Although it’s still winter, today’s sunshine beckoned to me from the moment I opened the front door to allow it to spill onto the plants in the entry. I took my time when going about my early outside chores, for although there was frost on the ground, the wind was still. By late afternoon I could no longer stand staying inside and went for a walk around the neighborhood. By then there was a fairly brisk breeze, and I was glad I had my gloves with me.
Not being quite ready to go back inside, when I returned I cut around to the back of the house and let “the girls” out. There are only five of them left of the 10 we began with – because no matter how hard you try to keep chickens healthy and happy, sometimes they just decide they are ready to go. We said goodbye to Mamie – the lead chick – last summer. Since then, the rest of our little flock of banty hens appears to be faring well. Sometimes the type of weather we have been having lately, warm and wet, can cause poultry to ail. However, Buffins the Buff Brahma, Wallis the Black Crested Polish, and Dovey-Puffs, a gray Americauna, are doing well. We have two more, and I am ashamed I can’t tell the two black Americauna hens apart, so they don’t really have names.
We are fortunate that it is legal to have chickens within the city limits, as many municipalities, large and small, do not allow them. There are rules, however, and this limits the number, how and where they are housed, and it requires adhering to local and state noise ordinances. Hence, we host a roosterless henhouse.
Occasionally on sunny winter days, unless it is bitter cold, I let them out to browse around the yard for a little while. Chickens are omnivorous, so they are always able to dig up a snack of some sort. All sorts of tiny treats are in residence under the thick mulch of leaves in the wooded areas. In the winter there is no shade or cover, so I usually stay out with them. Hawks and other birds of prey are on the lookout for an easy meal, and especially so this time of year.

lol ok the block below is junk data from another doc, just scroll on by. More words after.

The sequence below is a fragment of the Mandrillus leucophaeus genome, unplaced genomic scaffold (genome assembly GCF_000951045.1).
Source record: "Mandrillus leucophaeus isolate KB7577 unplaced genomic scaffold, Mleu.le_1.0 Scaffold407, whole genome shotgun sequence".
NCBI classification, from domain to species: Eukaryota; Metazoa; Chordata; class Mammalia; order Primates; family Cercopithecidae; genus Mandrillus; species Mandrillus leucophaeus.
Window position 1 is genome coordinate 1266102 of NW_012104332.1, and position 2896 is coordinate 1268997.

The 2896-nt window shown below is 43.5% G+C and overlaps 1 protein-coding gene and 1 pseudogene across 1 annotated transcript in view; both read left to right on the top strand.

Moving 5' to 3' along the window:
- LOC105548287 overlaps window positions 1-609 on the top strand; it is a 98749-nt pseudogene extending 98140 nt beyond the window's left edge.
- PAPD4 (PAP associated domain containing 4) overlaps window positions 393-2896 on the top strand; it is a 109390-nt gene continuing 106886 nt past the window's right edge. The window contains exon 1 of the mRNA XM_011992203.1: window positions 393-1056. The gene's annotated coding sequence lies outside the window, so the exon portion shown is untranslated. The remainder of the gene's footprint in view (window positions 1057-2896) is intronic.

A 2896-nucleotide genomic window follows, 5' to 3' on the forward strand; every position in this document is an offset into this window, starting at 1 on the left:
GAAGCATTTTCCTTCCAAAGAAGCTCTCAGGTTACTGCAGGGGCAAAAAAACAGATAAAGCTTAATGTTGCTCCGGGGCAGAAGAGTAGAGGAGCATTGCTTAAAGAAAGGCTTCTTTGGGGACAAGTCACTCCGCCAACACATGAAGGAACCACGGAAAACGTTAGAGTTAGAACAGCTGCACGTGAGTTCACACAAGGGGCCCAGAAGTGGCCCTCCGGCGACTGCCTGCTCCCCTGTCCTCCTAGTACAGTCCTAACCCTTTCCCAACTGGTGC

The girls are very spoiled, and because they are “getting up there” in chicken years, they don’t lay as prolifically as they used to. Plus, they stop laying eggs in late fall and don’t start up again until mid-March. It all depends on hours of daylight, not the amount of sunshine or temperatures. I have never used any artificial light to encourage egg production. I figure, what is, is. Unless there are a large number of chickens in the coop, raising them for profit is questionable. When we used to have upwards of 40 assorted hens, roosters, ducks, geese, and guinea hens, there was a huge surplus of eggs, so we sold them by the dozen. Even at that, it still didn’t cover the cost of laying mash, scratch grains, bedding and other feathery necessities.
It was fun and educational, although there were occasional sad times – I always said it could get violent down in the barn, whether the cause was turf wars or unwelcome predators. I’m not sure where the term “dumb cluck” began, but it is a misnomer as chickens are actually clever and resourceful. They know when evening falls that the safest place to be is in their little coop. Keeping chickens takes dedication, as they need to be let out of their domicile early in the morning and secured from predators at night. And that is not always easy, as predators are clever, too.
But, they are a delight to watch as they bustle around, scratching first here, now there, and sounding a quick little cluck that brings the rest running when something particular delightful is discovered. They eat up fruit, vegetable, and table scraps (within reason) and even after all these years chicken keeping, there is a sense of satisfaction when cracking a really fresh egg from one of our own chickens.